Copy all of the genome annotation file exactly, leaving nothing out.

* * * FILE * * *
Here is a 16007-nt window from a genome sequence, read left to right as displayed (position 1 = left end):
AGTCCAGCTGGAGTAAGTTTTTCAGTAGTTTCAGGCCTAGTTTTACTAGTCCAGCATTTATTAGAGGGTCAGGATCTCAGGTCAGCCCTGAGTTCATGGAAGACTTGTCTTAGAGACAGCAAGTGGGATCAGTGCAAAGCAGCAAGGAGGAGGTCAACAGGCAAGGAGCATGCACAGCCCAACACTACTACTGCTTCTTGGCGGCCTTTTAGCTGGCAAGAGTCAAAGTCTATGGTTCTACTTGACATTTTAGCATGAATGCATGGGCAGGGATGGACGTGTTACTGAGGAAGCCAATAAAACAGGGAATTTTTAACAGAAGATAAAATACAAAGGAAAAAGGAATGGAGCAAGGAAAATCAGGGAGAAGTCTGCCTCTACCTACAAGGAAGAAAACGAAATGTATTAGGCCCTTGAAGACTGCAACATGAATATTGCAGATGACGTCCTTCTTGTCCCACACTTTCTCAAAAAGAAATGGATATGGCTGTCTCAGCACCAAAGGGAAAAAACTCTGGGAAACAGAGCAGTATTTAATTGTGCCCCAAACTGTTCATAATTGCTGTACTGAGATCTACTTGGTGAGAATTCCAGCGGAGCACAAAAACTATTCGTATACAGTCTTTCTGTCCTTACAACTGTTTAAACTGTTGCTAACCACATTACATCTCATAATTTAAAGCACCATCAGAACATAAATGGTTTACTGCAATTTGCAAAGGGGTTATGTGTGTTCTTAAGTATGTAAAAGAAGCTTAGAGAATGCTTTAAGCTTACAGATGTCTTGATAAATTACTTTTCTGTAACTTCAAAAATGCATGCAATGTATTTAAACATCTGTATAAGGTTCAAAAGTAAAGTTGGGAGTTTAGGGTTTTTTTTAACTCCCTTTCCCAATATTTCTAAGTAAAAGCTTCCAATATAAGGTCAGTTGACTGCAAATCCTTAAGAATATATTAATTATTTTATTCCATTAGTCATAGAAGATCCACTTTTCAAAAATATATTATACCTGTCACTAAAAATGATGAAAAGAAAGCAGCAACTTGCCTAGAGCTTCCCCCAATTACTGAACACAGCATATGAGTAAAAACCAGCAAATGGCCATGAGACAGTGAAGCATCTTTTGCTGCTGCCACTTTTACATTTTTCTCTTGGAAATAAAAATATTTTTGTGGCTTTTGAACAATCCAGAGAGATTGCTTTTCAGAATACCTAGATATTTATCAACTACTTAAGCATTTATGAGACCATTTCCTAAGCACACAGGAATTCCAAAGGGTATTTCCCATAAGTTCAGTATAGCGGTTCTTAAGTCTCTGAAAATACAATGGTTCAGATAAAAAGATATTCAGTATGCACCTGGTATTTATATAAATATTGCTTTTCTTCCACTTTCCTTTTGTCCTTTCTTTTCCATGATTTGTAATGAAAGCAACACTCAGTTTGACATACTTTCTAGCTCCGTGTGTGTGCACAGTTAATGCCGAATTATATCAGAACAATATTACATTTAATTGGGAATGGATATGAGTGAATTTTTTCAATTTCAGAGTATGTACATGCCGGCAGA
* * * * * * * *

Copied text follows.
Here is a 16007-nt window from a genome sequence, read left to right as displayed (position 1 = left end):
AGTCCAGCTGGAGTAAGTTTTTCAGTAGTTTCAGGCCTAGTTTTACTAGTCCAGCATTTATTAGAGGGTCAGGATCTCAGGTCAGCCCTGAGTTCATGGAAGACTTGTCTTAGAGACAGCAAGTGGGATCAGTGCAAAGCAGCAAGGAGGAGGTCAACAGGCAAGGAGCATGCACAGCCCAACACTACTACTGCTTCTTGGCGGCCTTTTAGCTGGCAAGAGTCAAAGTCTATGGTTCTACTTGACATTTTAGCATGAATGCATGGGCAGGGATGGACGTGTTACTGAGGAAGCCAATAAAACAGGGAATTTTTAACAGAAGATAAAATACAAAGGAAAAAGGAATGGAGCAAGGAAAATCAGGGAGAAGTCTGCCTCTACCTACAAGGAAGAAAACGAAATGTATTAGGCCCTTGAAGACTGCAACATGAATATTGCAGATGACGTCCTTCTTGTCCCACACTTTCTCAAAAAGAAATGGATATGGCTGTCTCAGCACCAAAGGGAAAAAACTCTGGGAAACAGAGCAGTATTTAATTGTGCCCCAAACTGTTCATAATTGCTGTACTGAGATCTACTTGGTGAGAATTCCAGCGGAGCACAAAAACTATTCGTATACAGTCTTTCTGTCCTTACAACTGTTTAAACTGTTGCTAACCACATTACATCTCATAATTTAAAGCACCATCAGAACATAAATGGTTTACTGCAATTTGCAAAGGGGTTATGTGTGTTCTTAAGTATGTAAAAGAAGCTTAGAGAATGCTTTAAGCTTACAGATGTCTTGATAAATTACTTTTCTGTAACTTCAAAAATGCATGCAATGTATTTAAACATCTGTATAAGGTTCAAAAGTAAAGTTGGGAGTTTAGGGTTTTTTTTAACTCCCTTTCCCAATATTTCTAAGTAAAAGCTTCCAATATAAGGTCAGTTGACTGCAAATCCTTAAGAATATATTAATTATTTTATTCCATTAGTCATAGAAGATCCACTTTTCAAAAATATATTATACCTGTCACTAAAAATGATGAAAAGAAAGCAGCAACTTGCCTAGAGCTTCCCCCAATTACTGAACACAGCATATGAGTAAAAACCAGCAAATGGCCATGAGACAGTGAAGCATCTTTTGCTGCTGCCACTTTTACATTTTTCTCTTGGAAATAAAAATATTTTTGTGGCTTTTGAACAATCCAGAGAGATTGCTTTTCAGAATACCTAGATATTTATCAACTACTTAAGCATTTATGAGACCATTTCCTAAGCACACAGGAATTCCAAAGGGTATTTCCCATAAGTTCAGTATAGCGGTTCTTAAGTCTCTGAAAATACAATGGTTCAGATAAAAAGATATTCAGTATGCACCTGGTATTTATATAAATATTGCTTTTCTTCCACTTTCCTTTTGTCCTTTCTTTTCCATGATTTGTAATGAAAGCAACACTCAGTTTGACATACTTTCTAGCTCCGTGTGTGTGCACAGTTAATGCCGAATTATATCAGAACAATATTACATTTAATTGGGAATGGATATGAGTGAATTTTTTCAATTTCAGAGTATGTACATGCCGGCAGA